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In today’s big and messy data age, there is a lot of data generated everywhere around us. Examples include texts, tweets, network traffic, changing Facebook connections, or video surveillance feeds coming in from one or multiple cameras. Dimension reduction and noise/outlier removal are usually important preprocessing steps before any high-dimensional (big) data set can be used for inference. A common way to do this is via solving the principal component analysis (PCA) problemor its robust extensions. The basic PCA problem has been studied for over a century since the early work by Pearson in 1901 and Hotelling in 1933. The aim of PCA is to reduce the dimensionality of multivariate data while preserving as much of the relevant information as possible. It is often the first step in various types of exploratory data analysis, predictive modeling, and classification and clustering tasks, and finds applications in biomedical imaging, computer vision, process fault detection, recommendation systems’ design, and many more domains.
“PCA” refers to the following problem. Given a data set (a set of data vectors, or, more generally a set of data “tensors”) and a dimension k, find the k-dimensional subspace that “best” approximates the given data set. There are various notions of “best”; the traditional one used for classical PCA is either minimum Frobenius norm or minimum spectral norm of the approximation error of the data matrix. PCA, without constraints, and for clean data, is a solved problem. By the Eckart–Young–Mirsky theorem, computing the top k left singular vectors of the data matrix returns the PCA solution. On the other hand, robust PCA, which refers to the problem of PCA in the presence of outliers, is a much harder problem and one for which provably correct solutions have started appearing only recently. The same is true for dynamic PCA (subspace tracking or streaming PCA), dynamic or recursive robust PCA (robust subspace tracking), PCA and subspace tracking with missing data, and the related low-rank matrix completion problem, as well as for sparse PCA. Sparse PCA refers to the PCA problem when the principal components are assumed to be sparse. In fact, even the classical PCA problem with speed or memory constraints is not well understood.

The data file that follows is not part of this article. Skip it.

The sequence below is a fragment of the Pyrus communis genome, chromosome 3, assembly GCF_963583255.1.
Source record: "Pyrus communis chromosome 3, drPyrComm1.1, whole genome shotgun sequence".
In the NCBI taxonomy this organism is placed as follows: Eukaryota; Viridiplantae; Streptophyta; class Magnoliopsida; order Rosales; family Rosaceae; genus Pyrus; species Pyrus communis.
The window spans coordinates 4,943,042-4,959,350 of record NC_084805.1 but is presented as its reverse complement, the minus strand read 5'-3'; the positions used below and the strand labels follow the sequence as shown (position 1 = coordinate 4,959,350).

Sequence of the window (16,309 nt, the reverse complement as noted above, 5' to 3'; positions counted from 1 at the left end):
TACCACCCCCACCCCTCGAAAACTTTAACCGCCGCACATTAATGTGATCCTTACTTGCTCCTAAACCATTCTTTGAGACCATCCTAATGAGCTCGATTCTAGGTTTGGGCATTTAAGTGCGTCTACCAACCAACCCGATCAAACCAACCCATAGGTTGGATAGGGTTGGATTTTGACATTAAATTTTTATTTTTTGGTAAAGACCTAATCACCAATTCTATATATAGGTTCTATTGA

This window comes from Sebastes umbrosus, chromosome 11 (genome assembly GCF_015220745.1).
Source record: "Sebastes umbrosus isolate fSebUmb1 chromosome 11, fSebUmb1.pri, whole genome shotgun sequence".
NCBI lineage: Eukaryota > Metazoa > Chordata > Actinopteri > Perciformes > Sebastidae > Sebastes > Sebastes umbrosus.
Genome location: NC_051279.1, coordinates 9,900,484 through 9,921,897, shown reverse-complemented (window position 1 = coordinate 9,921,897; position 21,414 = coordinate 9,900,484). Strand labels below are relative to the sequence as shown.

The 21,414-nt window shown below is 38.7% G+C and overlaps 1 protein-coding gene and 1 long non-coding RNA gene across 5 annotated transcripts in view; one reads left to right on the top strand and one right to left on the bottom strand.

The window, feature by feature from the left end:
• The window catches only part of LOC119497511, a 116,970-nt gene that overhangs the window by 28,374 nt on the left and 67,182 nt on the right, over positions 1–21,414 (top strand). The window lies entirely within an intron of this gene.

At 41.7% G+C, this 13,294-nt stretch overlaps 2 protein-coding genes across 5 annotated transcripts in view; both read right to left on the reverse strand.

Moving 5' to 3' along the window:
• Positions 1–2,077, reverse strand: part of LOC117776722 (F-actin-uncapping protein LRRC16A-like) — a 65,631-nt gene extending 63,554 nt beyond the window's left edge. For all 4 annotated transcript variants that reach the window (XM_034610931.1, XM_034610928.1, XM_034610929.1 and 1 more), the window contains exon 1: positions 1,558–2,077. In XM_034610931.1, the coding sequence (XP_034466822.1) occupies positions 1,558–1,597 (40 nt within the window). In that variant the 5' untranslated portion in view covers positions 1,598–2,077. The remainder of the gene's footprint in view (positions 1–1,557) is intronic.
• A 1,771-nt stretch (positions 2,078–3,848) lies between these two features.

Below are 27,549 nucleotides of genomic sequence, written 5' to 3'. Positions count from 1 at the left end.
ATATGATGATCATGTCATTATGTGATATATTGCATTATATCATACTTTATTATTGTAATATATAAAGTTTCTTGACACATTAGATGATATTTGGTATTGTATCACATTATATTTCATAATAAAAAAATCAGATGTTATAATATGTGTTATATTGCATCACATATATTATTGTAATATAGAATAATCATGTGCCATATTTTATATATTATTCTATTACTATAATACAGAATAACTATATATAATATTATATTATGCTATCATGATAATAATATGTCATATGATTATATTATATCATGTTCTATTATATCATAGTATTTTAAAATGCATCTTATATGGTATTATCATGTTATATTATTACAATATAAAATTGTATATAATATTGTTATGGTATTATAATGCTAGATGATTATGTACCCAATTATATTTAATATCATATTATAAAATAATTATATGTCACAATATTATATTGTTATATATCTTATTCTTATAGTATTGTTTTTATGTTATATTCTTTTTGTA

The above issues have become particularly important for modern data sets because 1) the data matrix is often so large that it cannot be directly stored in the computer’s memory (need for streaming solutions); 2) a lot of data consist of missing entries and/or outliercorrupted entries (need for matrix completion and robust versions of PCA and subspace recovery); 3) a lot of data arrive sequentially, the data subspace itself may change over time, the entire data set cannot be stored but short batches can be, and decisions are often needed in real time or near real time (need for dynamic PCA and robust PCA and subspace tracking); 4) data are often distributed and stored over multiple locations and one needs to perform PCA without communicating all the data to a central location (need for distributed PCA); and 5) many types of data are better represented as a tensor data set rather than a vector data set or matrix (need for tensor PCA).
PCA and its many extensions are used everywhere as summarized above. Moreover, PCA is also a key intermediate or initialization step in solving many convex and nonconvex optimization problems. All areas of electrical engineering and computer science (EECS) have benefited hugely from, and have contributed significantly to, solutions of PCA and extensions. Most people in EECS know certain aspects of PCA, not all, and the special issue Rethinking PCA for Modern Data Sets: Theory, Algorithms, and Applications published by Proceedings of the IEEE in August 2018, helps bridge the gap in knowledge for EECS researchers from various backgrounds.
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